New paper on Starvine

Our latest paper is out today in the Journal of Dietary Supplements:

Lyles, J. T., Tyler, P., Bradbury, E. J., Nelson, K., Brown, C. F., Pierce, S. T., & Quave, C. L. (2017). Comparative Phytochemical Analysis of Chinese and Bay Starvine (Schisandra spp.): Potential for Development as a New Dietary Supplement Ingredient. Journal of Dietary Supplements, 1-13. doi: 10.1080/19390211.2017.1304483

Access the full article here.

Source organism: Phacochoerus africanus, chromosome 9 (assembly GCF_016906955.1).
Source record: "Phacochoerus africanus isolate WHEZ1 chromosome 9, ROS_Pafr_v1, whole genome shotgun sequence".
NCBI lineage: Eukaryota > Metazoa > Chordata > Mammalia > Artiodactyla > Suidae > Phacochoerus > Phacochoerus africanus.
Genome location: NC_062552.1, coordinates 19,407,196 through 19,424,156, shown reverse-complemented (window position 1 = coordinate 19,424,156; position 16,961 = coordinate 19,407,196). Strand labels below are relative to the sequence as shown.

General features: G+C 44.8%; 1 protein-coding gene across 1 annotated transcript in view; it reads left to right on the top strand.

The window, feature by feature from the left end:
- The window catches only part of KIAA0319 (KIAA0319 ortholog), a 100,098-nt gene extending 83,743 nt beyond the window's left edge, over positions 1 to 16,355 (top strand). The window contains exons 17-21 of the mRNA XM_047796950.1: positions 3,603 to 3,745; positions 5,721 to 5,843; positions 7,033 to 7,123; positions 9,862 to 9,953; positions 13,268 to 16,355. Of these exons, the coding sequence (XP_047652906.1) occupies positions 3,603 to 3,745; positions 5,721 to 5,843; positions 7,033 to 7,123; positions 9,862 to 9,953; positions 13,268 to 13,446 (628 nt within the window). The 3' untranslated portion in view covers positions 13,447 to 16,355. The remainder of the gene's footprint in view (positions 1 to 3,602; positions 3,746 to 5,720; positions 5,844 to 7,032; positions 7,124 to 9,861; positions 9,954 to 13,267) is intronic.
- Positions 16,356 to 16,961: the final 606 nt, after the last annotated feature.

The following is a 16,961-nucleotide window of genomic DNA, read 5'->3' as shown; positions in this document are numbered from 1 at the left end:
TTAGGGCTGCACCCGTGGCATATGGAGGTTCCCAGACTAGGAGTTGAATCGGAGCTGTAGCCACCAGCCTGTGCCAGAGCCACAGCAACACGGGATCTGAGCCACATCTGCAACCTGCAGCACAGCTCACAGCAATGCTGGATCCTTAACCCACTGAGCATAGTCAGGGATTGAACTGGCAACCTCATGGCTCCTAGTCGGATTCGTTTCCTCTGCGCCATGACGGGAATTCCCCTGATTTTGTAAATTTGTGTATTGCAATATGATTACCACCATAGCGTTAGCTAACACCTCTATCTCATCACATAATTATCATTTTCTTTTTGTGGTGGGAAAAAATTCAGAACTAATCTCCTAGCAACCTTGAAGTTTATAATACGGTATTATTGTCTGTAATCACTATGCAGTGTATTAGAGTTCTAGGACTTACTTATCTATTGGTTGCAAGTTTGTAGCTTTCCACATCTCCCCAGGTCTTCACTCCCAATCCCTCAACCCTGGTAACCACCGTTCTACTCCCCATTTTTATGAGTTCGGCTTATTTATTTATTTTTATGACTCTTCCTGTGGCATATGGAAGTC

Schisandra chinensis (Chinese starvine) is a popular dietary supplement with a rich history of use in traditional Chinese medicine. Schisandra glabra (bay starvine) is the only North American representative of the genus, and little is known about its history of traditional use, chemistry, and potential biological activity. In this study, we conducted comparative high-performance liquid chromatography-diode array detector (HPLC-DAD) analysis on S. glabra and S. chinensis fruits. Additional characterization of S. glabra was performed by liquid chromatography-Fourier transform mass spectrometry (LC-FTMS). Quantitative analysis of four bioactive marker compounds revealed that S. glabra does not have statistically higher levels of schisandrin A or schisandrol B than S. chinensis. S. glabra has lower levels of schisandrol A and γ-schisandrin. Total phenolic contents of the two species’ fruits were not statistically different. S. glabra had higher total tannin content than S. chinensis. We discuss the relevance of this analytical analysis to the study of S. glabra as a potential dietary supplement ingredient and give specific consideration to the conservation challenges involved in commercially developing a regionally threatened species, even in semicultivated conditions